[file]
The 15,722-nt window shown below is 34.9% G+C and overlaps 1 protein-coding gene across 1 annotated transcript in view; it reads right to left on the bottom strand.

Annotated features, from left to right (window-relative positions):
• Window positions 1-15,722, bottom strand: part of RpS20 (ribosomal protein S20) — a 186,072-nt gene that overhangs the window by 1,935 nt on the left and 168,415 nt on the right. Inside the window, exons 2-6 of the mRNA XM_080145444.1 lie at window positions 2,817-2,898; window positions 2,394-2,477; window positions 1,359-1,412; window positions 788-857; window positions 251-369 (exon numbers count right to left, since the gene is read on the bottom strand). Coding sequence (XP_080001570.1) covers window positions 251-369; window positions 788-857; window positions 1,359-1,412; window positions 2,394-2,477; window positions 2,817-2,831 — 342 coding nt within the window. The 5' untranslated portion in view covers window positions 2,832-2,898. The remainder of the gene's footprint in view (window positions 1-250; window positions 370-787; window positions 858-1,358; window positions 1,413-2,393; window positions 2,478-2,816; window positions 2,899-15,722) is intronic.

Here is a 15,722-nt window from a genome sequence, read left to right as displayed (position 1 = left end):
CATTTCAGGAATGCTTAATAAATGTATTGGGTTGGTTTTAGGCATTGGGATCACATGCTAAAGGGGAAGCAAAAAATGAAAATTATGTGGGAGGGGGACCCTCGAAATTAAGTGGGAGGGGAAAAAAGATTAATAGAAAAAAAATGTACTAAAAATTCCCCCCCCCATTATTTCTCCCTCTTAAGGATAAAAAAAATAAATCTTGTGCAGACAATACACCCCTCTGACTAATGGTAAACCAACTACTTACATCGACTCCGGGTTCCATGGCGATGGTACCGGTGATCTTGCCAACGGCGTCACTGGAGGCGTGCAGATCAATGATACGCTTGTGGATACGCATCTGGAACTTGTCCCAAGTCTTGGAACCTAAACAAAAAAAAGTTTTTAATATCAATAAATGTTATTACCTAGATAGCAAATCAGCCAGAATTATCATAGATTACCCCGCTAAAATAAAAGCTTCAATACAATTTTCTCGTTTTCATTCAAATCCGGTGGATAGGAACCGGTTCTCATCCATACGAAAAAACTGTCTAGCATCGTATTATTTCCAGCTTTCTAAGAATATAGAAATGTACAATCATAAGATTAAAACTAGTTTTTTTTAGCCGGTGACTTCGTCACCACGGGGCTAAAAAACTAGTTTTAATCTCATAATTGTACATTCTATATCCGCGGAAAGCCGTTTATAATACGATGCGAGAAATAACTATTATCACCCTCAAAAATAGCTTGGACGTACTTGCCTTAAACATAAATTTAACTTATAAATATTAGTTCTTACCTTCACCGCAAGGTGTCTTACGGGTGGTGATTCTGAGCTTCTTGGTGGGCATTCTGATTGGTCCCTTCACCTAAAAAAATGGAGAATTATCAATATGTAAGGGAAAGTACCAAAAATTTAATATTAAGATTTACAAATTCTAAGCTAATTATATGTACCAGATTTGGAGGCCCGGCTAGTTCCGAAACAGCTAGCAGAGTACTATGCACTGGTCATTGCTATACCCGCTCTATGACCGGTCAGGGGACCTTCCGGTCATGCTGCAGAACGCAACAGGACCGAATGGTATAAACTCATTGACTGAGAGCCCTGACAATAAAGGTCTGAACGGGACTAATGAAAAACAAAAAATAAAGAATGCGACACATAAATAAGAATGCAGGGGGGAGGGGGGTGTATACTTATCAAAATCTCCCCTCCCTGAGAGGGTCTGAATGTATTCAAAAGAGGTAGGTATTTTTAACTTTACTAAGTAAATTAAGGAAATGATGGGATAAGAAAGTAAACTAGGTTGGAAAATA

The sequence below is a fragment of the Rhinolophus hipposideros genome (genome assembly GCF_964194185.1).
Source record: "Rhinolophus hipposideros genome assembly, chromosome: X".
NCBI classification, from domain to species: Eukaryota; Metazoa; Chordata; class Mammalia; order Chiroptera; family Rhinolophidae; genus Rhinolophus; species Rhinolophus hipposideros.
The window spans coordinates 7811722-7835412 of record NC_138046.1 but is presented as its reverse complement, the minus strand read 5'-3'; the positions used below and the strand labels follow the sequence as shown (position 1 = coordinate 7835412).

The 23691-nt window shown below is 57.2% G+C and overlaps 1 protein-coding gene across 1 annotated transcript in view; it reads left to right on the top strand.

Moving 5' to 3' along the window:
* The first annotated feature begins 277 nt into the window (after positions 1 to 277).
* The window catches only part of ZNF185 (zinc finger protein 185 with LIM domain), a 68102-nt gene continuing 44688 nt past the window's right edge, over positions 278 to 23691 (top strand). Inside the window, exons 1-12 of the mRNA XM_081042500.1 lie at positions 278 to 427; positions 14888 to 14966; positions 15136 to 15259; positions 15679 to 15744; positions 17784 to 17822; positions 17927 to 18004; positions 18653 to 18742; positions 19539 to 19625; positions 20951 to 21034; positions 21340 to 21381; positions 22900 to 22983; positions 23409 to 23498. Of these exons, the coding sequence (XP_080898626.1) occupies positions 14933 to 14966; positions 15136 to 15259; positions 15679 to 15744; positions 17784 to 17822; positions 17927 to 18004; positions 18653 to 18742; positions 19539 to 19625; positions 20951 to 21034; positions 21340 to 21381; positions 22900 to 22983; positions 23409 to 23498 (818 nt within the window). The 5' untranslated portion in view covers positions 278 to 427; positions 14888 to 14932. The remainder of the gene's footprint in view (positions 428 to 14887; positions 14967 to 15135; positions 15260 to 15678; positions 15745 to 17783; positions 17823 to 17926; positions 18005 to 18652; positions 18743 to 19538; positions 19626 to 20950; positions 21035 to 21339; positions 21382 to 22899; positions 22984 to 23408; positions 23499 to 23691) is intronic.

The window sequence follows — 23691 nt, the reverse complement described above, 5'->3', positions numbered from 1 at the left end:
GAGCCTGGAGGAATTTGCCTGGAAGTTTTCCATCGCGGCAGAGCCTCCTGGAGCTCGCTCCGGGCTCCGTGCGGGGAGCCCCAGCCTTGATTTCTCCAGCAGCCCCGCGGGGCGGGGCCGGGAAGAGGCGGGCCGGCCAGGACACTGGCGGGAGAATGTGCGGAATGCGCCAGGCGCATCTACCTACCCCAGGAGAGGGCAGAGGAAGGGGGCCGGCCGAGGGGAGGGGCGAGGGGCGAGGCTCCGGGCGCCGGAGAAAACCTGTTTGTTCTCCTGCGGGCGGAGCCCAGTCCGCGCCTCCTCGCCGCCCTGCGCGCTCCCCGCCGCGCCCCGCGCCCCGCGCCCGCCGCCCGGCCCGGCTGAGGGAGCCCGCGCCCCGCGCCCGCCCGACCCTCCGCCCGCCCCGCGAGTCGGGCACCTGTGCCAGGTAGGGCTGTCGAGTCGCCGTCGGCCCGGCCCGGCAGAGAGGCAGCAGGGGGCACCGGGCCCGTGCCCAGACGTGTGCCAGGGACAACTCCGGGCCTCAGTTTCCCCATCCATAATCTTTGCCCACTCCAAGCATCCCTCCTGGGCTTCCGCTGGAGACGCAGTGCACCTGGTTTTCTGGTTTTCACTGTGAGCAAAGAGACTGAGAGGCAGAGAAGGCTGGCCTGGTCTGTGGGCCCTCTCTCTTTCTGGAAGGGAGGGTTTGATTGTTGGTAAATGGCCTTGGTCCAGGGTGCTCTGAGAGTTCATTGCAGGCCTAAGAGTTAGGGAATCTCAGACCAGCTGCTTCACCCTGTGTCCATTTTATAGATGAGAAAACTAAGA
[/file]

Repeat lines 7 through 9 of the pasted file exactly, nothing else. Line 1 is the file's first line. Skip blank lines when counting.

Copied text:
Source record: "Rhinolophus hipposideros genome assembly, chromosome: X".
NCBI classification, from domain to species: Eukaryota; Metazoa; Chordata; class Mammalia; order Chiroptera; family Rhinolophidae; genus Rhinolophus; species Rhinolophus hipposideros.
The window spans coordinates 7811722-7835412 of record NC_138046.1 but is presented as its reverse complement, the minus strand read 5'-3'; the positions used below and the strand labels follow the sequence as shown (position 1 = coordinate 7835412).